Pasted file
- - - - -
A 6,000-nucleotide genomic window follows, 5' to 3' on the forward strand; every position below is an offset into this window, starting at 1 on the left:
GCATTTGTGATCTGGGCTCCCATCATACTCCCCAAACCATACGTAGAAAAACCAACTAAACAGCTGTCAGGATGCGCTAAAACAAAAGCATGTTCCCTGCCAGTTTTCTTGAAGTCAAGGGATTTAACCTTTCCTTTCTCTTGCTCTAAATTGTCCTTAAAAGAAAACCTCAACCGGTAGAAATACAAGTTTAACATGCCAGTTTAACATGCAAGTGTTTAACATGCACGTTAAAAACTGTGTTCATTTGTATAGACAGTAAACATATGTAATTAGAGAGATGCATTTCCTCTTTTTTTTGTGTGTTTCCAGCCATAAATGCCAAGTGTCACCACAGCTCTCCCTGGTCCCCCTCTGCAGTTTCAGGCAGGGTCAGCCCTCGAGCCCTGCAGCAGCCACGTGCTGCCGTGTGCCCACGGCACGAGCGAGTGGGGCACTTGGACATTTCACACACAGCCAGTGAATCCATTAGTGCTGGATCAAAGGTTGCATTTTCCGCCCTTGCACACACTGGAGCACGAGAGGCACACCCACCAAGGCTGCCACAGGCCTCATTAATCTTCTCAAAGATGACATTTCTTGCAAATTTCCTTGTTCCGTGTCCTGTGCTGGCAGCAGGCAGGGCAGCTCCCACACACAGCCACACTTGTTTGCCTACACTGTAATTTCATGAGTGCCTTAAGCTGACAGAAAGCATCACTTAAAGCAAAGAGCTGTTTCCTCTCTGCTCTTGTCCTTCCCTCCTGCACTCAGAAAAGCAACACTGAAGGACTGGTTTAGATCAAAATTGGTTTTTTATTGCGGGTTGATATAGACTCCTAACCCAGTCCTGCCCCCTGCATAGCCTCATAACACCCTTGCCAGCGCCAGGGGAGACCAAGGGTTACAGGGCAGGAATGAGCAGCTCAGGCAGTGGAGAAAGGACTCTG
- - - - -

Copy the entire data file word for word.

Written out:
A 6,000-nucleotide genomic window follows, 5' to 3' on the forward strand; every position below is an offset into this window, starting at 1 on the left:
GCATTTGTGATCTGGGCTCCCATCATACTCCCCAAACCATACGTAGAAAAACCAACTAAACAGCTGTCAGGATGCGCTAAAACAAAAGCATGTTCCCTGCCAGTTTTCTTGAAGTCAAGGGATTTAACCTTTCCTTTCTCTTGCTCTAAATTGTCCTTAAAAGAAAACCTCAACCGGTAGAAATACAAGTTTAACATGCCAGTTTAACATGCAAGTGTTTAACATGCACGTTAAAAACTGTGTTCATTTGTATAGACAGTAAACATATGTAATTAGAGAGATGCATTTCCTCTTTTTTTTGTGTGTTTCCAGCCATAAATGCCAAGTGTCACCACAGCTCTCCCTGGTCCCCCTCTGCAGTTTCAGGCAGGGTCAGCCCTCGAGCCCTGCAGCAGCCACGTGCTGCCGTGTGCCCACGGCACGAGCGAGTGGGGCACTTGGACATTTCACACACAGCCAGTGAATCCATTAGTGCTGGATCAAAGGTTGCATTTTCCGCCCTTGCACACACTGGAGCACGAGAGGCACACCCACCAAGGCTGCCACAGGCCTCATTAATCTTCTCAAAGATGACATTTCTTGCAAATTTCCTTGTTCCGTGTCCTGTGCTGGCAGCAGGCAGGGCAGCTCCCACACACAGCCACACTTGTTTGCCTACACTGTAATTTCATGAGTGCCTTAAGCTGACAGAAAGCATCACTTAAAGCAAAGAGCTGTTTCCTCTCTGCTCTTGTCCTTCCCTCCTGCACTCAGAAAAGCAACACTGAAGGACTGGTTTAGATCAAAATTGGTTTTTTATTGCGGGTTGATATAGACTCCTAACCCAGTCCTGCCCCCTGCATAGCCTCATAACACCCTTGCCAGCGCCAGGGGAGACCAAGGGTTACAGGGCAGGAATGAGCAGCTCAGGCAGTGGAGAAAGGACTCTG